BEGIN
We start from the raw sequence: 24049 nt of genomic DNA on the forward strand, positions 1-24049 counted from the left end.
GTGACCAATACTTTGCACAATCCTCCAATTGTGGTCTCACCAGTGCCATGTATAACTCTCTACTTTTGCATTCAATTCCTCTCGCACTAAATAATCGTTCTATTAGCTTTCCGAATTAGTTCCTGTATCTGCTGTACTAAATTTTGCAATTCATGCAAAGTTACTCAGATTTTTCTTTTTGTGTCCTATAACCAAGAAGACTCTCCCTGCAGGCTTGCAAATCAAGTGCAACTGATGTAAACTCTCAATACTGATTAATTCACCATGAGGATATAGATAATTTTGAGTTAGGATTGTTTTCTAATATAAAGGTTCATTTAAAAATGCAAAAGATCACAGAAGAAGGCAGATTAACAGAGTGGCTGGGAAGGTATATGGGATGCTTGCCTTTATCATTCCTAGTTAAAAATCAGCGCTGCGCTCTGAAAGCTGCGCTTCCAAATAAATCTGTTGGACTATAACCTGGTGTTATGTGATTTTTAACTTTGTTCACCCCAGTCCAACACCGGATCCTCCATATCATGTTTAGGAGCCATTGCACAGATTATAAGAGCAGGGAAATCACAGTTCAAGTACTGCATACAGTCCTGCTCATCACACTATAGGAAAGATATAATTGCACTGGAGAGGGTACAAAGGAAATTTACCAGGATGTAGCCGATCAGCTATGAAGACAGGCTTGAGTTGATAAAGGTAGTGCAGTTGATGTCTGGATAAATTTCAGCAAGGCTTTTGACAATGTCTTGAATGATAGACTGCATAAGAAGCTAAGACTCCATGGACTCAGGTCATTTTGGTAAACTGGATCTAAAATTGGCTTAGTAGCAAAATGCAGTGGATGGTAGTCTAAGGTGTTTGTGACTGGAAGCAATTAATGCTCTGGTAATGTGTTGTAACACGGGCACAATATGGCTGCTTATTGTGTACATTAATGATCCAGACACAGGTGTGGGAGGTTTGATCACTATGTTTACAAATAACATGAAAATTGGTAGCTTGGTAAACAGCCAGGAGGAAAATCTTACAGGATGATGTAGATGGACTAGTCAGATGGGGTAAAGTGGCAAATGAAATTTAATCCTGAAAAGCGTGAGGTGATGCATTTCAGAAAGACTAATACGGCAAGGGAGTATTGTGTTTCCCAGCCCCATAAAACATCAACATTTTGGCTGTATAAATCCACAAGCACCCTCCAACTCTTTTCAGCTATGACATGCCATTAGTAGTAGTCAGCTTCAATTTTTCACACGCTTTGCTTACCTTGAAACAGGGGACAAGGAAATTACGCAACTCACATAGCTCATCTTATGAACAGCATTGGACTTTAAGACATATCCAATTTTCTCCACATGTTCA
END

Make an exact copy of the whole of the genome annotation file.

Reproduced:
We start from the raw sequence: 24049 nt of genomic DNA on the forward strand, positions 1-24049 counted from the left end.
GTGACCAATACTTTGCACAATCCTCCAATTGTGGTCTCACCAGTGCCATGTATAACTCTCTACTTTTGCATTCAATTCCTCTCGCACTAAATAATCGTTCTATTAGCTTTCCGAATTAGTTCCTGTATCTGCTGTACTAAATTTTGCAATTCATGCAAAGTTACTCAGATTTTTCTTTTTGTGTCCTATAACCAAGAAGACTCTCCCTGCAGGCTTGCAAATCAAGTGCAACTGATGTAAACTCTCAATACTGATTAATTCACCATGAGGATATAGATAATTTTGAGTTAGGATTGTTTTCTAATATAAAGGTTCATTTAAAAATGCAAAAGATCACAGAAGAAGGCAGATTAACAGAGTGGCTGGGAAGGTATATGGGATGCTTGCCTTTATCATTCCTAGTTAAAAATCAGCGCTGCGCTCTGAAAGCTGCGCTTCCAAATAAATCTGTTGGACTATAACCTGGTGTTATGTGATTTTTAACTTTGTTCACCCCAGTCCAACACCGGATCCTCCATATCATGTTTAGGAGCCATTGCACAGATTATAAGAGCAGGGAAATCACAGTTCAAGTACTGCATACAGTCCTGCTCATCACACTATAGGAAAGATATAATTGCACTGGAGAGGGTACAAAGGAAATTTACCAGGATGTAGCCGATCAGCTATGAAGACAGGCTTGAGTTGATAAAGGTAGTGCAGTTGATGTCTGGATAAATTTCAGCAAGGCTTTTGACAATGTCTTGAATGATAGACTGCATAAGAAGCTAAGACTCCATGGACTCAGGTCATTTTGGTAAACTGGATCTAAAATTGGCTTAGTAGCAAAATGCAGTGGATGGTAGTCTAAGGTGTTTGTGACTGGAAGCAATTAATGCTCTGGTAATGTGTTGTAACACGGGCACAATATGGCTGCTTATTGTGTACATTAATGATCCAGACACAGGTGTGGGAGGTTTGATCACTATGTTTACAAATAACATGAAAATTGGTAGCTTGGTAAACAGCCAGGAGGAAAATCTTACAGGATGATGTAGATGGACTAGTCAGATGGGGTAAAGTGGCAAATGAAATTTAATCCTGAAAAGCGTGAGGTGATGCATTTCAGAAAGACTAATACGGCAAGGGAGTATTGTGTTTCCCAGCCCCATAAAACATCAACATTTTGGCTGTATAAATCCACAAGCACCCTCCAACTCTTTTCAGCTATGACATGCCATTAGTAGTAGTCAGCTTCAATTTTTCACACGCTTTGCTTACCTTGAAACAGGGGACAAGGAAATTACGCAACTCACATAGCTCATCTTATGAACAGCATTGGACTTTAAGACATATCCAATTTTCTCCACATGTTCA